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CBA-backed Klarna to meet rivals at shops

Shoppers will see the Commonwealth Bank-backed buy now, pay later app Klarna appear at checkouts as a payment option before the end of the year, as the partnership plays catchup with Afterpay in Australia.

Klarna can currently be used for online purchases.

Its Australia and New Zealand boss Fran Ereira says her team is optimising the app for scanning from phones, and it would “absolutely” be in stores before 2021.

More than 50 retail groups in Australia accept Klarna payments online, and will look to offer it in store. More will follow as the service gains traction.

The Commonwealth Bank and Klarna, which have 50:50 ownership of the latter’s Australian and New Zealand business, eased off promoting the app as the coronavirus pandemic took hold early this year.

However the marketing effort is about to resume, with the bank keen to attract and retain younger customers who are increasingly adopting digital services like Afterpay instead of credit cards.

Ereira claims Klarna showed more relevant items and offers to users, and helped collect refunds and return unwanted purchases.

Klarna will be offered to the CBA’s seven million customers who use digital banking.

“You will certainly start seeing a lot more co-marketing through channels other than just the (CommBank app),” Ereira told AAP.

She said Commonwealth Bank customers had been a major contributor to downloads. The app can be used by customers of other banks too.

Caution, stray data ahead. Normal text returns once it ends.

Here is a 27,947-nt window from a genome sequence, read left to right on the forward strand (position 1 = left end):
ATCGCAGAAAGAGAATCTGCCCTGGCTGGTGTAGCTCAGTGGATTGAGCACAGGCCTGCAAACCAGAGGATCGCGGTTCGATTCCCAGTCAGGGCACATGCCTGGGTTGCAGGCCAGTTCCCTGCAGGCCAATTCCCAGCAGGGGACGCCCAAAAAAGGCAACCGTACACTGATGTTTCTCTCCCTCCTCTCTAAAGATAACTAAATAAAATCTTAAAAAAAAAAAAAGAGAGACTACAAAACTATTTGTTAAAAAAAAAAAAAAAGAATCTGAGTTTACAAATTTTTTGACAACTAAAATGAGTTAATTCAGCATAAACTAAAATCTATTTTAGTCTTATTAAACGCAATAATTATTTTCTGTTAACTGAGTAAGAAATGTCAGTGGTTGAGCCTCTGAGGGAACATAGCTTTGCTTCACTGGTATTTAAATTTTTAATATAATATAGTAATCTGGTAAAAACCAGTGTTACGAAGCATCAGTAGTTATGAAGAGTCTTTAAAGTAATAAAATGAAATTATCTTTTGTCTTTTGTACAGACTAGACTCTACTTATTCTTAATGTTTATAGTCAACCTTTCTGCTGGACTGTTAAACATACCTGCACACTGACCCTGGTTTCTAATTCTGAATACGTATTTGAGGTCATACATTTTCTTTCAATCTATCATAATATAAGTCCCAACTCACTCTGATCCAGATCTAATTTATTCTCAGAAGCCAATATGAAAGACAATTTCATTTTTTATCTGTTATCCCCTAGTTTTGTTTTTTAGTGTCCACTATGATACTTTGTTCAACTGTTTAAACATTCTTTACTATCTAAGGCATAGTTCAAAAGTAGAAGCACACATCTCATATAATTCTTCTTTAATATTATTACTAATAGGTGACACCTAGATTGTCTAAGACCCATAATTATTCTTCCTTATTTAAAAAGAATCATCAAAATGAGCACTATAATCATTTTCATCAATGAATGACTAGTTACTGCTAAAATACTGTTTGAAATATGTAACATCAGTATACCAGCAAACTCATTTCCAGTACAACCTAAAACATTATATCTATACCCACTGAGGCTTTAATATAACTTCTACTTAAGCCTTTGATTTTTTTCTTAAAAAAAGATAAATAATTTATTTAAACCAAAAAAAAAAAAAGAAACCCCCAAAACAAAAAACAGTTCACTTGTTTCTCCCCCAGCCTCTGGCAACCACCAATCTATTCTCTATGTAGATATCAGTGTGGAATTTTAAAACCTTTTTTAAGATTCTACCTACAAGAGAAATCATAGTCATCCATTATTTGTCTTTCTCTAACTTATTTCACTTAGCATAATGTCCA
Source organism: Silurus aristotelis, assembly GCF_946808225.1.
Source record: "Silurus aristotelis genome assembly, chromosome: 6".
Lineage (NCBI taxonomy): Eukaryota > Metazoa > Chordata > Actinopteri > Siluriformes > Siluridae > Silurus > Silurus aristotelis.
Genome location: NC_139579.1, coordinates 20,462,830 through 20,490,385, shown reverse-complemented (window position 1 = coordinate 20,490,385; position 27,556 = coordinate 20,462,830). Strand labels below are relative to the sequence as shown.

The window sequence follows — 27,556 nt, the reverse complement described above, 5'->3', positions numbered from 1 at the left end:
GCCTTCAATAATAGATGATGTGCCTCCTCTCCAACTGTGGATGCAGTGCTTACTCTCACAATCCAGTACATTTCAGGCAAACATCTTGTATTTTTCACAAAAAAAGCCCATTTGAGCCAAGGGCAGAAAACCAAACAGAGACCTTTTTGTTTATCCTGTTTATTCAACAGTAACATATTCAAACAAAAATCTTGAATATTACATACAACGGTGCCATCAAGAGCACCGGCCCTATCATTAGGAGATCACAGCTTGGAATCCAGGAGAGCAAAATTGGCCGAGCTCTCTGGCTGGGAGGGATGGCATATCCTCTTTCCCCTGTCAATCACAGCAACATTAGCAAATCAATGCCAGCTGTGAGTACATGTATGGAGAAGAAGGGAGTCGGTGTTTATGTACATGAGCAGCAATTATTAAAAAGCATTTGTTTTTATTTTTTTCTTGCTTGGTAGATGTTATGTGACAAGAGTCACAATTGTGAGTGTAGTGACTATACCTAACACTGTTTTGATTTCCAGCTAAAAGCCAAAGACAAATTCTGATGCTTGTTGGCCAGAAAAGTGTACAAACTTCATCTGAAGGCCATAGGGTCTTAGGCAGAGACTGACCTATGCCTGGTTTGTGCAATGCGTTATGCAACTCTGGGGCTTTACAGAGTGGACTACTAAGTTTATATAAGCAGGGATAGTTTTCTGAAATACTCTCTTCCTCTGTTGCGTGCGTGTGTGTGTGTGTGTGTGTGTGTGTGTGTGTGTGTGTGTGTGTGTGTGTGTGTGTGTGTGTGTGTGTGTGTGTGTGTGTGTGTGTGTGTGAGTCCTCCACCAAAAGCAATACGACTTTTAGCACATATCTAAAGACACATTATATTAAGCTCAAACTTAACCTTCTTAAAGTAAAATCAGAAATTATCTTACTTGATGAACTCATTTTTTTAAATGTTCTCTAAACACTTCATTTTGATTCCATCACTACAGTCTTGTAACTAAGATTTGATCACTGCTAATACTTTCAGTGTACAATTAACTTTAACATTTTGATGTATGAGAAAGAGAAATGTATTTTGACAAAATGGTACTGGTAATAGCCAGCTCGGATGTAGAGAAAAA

There have been more than 250,000 downloads of the program in Australia, according to Klarna, since it became available in this country in January.

Like other providers such as Humm, Splitit and Zip, the bank and Klarna have a huge task to rival the market leader in Australia.

Afterpay claims more than 3 million customers across Australia and New Zealand.

In Australia, the Afterpay app has had more than 90,000 downloads in each of the six months to June, according to data compiled by Sensor Tower.

The next most popular app was Zip, which was downloaded about 80,000 times per month.

Klarna averaged about 50,000 downloads, albeit from a late start.

However Morgans’ analyst Richard Coles says the value and frequency of purchases by users are also important to success.

He said app providers’ growth was not just coming from new users, but existing users making more and more purchases.

“The technology really clicks with some people and they keep using it,” he said.

Lay-by sales used to account for about 10 per cent of retail sales, Coles estimated, and sales using buy now, pay later apps have exceeded this.

Coles is unsure how much growth is left in this market based on those estimates.

“It’s hard to know where it can go from here,” he said.

Yet he noted app providers were targeting products and services outside the traditional lay-by ones, such as dentists, which could mean there was plenty of growth left.

Klarna also recently announced it has inked a deal with Asos that allows Australians to shop with the global fashion retailer and pay in four installments.

According to Klarna, shoppers now have the option to spread the cost of their purchases over six weeks using Klarna’s pay in four feature, without interest or fees when repayments are made on time.

“We want to give our Australian customers the best possible experience, whether that’s in the broad range of Asos Design and branded products on site or the variety of delivery and flexible payment options we have available,” said Eve Williams, Asos Brand Experience director.

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